EMS PhD Thesis Prize winner 2021

Dr Leonardo Tolomeo (The University of Edinburgh) The EMS PhD Thesis Prize for 2021 was awarded to Dr Leonardo Tolomeo of the Mathematisches Institut der Universität Bonn (PhD, University of Edinburgh) for his outstanding thesis ‘Stochastic dispersive PDEs with additive space-time white noise’.

Whittaker Prize winner 2021

Dr Ben Davison (The University of Edinburgh) The Sir Edmund Whittaker Memorial Prize for 2021 has been awarded to Dr Ben Davison of The University of Edinburgh in recognition of his outstanding research achievements in the fields of enumerative counting invariants in algebraic geometry and non-commutative algebra.

EMS Impact Prize winners 2021

Prof. Marian Scott OBE (University of Glasgow) and Prof. Andrew Cairns (Heriot-Watt University) Marian Scott is Professor of environmental Statistics at the University of Glasgow. She is an applied statistician with broad research interests. Her current projects span archaeology and radiocarbon dating, measuring animal welfare and quality of life and more widely, the environment, whether that be air pollution and […]

Steven Tobias (University of Edinburgh)

From Order to Chaos and Chaos to Order in Fluid Flows The eleven year solar activity cycle is a remarkable example of regular behaviour emerging from an extremely turbulent system. The jets on Jupiter sit unmoving on a sea of turbulent eddies. Astrophysical phenomena often display organisation on spatial and temporal scales much larger than the turbulent processes that drive […]

Martin Bridson (University of Oxford)

Finite Shadows of Infinite Groups, Finiteness Properties, and Geometry There are many situations in geometry and group theory where it is natural, convenient or necessary to explore infinite groups via their actions on finite objects. But how much understanding can one really gain about an infinite group by examining its finite images? Sometimes little, sometimes a lot. In this colloquium […]

Gavin Gibson (Heriot-Watt University)

Data Augmentation and Imagination The technique of data augmentation, whereby observed data are effectively augmented by additional quantities not actually observed in an experiment, has proved to be extremely powerful in modern statistics generally, and in Bayesian parametric inference in particular.  This talk will describe its application to Bayesian inference for epidemic models where many challenges arise from the typically incomplete observations of epidemic processes.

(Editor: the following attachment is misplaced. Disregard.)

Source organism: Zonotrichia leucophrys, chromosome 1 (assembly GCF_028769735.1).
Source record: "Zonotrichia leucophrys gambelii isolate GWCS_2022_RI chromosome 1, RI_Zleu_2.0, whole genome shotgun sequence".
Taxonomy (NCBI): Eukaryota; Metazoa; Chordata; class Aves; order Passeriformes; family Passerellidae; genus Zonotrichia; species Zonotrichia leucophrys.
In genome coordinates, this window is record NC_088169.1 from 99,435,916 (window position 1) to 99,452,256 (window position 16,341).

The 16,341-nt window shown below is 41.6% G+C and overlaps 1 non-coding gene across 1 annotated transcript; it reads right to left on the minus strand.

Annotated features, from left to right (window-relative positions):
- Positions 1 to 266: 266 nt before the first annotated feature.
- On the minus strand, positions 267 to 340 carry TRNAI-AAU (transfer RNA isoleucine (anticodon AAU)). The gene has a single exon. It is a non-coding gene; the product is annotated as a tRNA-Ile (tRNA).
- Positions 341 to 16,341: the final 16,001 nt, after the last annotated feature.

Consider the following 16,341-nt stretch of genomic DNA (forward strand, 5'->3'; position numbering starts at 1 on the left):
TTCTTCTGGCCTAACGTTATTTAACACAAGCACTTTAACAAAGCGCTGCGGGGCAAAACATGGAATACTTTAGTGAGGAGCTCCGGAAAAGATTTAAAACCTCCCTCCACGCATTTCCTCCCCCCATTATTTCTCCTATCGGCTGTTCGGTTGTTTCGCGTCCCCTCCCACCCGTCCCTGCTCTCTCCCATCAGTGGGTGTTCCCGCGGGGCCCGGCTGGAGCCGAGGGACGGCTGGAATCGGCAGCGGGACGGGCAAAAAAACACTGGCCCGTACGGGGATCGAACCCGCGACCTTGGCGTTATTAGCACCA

Henry Segerman (Oklahoma State University)

Artistic Mathematics: Truth and Beauty This is about Henry’s work in mathematical visualisation: making accurate, effective, and beautiful pictures, models, and experiences of mathematical concepts. He discusses what it is that makes a visualisation compelling, and show many examples in the medium of 3D printing, as well as some work in virtual reality and spherical video. He also discusses his experiences […]

Ernesto Estrada (CSIC-UIB)

Postcards from Network Theory I will show some postcards of the use of network theory for solving real-world problems. After a very brief introduction I will start by illustrating such postcards. The postcard 1 is about the study of protein-protein interaction (PPI) networks. The postcard 2 is about the use of networks to describe the 3-dimensional structure of biomacromolecules. In particular, I will develop the concept of network communicability and […]

Anne Skeldon (University of Surrey)

Mathematical Modelling of the Sleep-wake Cycle: Light, Clocks and Societal Rhythms We’re all familiar with sleep, but how can we mathematically model it? And what determines how long and when we sleep? In this talk I’ll introduce the non-smooth coupled oscillator systems that form the basis of current models of sleep-wake regulation and discuss their dynamical behaviour. I will describe how we have used models to inform debates on societal questions such as whether to move school start time […]

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